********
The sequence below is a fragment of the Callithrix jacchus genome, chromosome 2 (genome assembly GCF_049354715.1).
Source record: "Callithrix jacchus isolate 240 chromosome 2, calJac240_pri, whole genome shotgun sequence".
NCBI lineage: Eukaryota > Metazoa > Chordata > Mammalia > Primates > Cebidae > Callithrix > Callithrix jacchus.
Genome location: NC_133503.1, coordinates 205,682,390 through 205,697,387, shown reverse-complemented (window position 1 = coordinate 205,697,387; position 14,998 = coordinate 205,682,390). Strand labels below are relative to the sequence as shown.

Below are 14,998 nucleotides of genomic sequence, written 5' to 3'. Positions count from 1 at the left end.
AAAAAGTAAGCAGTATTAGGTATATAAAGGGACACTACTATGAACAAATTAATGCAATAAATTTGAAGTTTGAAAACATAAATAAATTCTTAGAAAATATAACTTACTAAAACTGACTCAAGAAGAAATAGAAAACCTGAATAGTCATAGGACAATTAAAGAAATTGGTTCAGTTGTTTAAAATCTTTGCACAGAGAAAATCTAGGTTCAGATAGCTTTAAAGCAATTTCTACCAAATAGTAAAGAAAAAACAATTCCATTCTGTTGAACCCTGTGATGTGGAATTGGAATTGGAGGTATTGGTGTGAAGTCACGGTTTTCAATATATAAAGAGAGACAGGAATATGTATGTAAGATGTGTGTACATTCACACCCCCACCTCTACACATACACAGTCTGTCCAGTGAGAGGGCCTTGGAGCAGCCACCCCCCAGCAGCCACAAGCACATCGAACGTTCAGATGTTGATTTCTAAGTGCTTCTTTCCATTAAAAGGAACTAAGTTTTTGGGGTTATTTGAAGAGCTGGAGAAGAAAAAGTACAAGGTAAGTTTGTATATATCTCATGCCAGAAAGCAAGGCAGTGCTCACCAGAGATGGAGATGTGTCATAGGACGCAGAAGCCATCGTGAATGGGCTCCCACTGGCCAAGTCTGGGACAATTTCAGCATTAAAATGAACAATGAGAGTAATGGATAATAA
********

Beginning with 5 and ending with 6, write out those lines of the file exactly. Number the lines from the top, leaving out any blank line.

Below are 14,998 nucleotides of genomic sequence, written 5' to 3'. Positions count from 1 at the left end.
AAAAAGTAAGCAGTATTAGGTATATAAAGGGACACTACTATGAACAAATTAATGCAATAAATTTGAAGTTTGAAAACATAAATAAATTCTTAGAAAATATAACTTACTAAAACTGACTCAAGAAGAAATAGAAAACCTGAATAGTCATAGGACAATTAAAGAAATTGGTTCAGTTGTTTAAAATCTTTGCACAGAGAAAATCTAGGTTCAGATAGCTTTAAAGCAATTTCTACCAAATAGTAAAGAAAAAACAATTCCATTCTGTTGAACCCTGTGATGTGGAATTGGAATTGGAGGTATTGGTGTGAAGTCACGGTTTTCAATATATAAAGAGAGACAGGAATATGTATGTAAGATGTGTGTACATTCACACCCCCACCTCTACACATACACAGTCTGTCCAGTGAGAGGGCCTTGGAGCAGCCACCCCCCAGCAGCCACAAGCACATCGAACGTTCAGATGTTGATTTCTAAGTGCTTCTTTCCATTAAAAGGAACTAAGTTTTTGGGGTTATTTGAAGAGCTGGAGAAGAAAAAGTACAAGGTAAGTTTGTATATATCTCATGCCAGAAAGCAAGGCAGTGCTCACCAGAGATGGAGATGTGTCATAGGACGCAGAAGCCATCGTGAATGGGCTCCCACTGGCCAAGTCTGGGACAATTTCAGCATTAAAATGAACAATGAGAGTAATGGATAATAA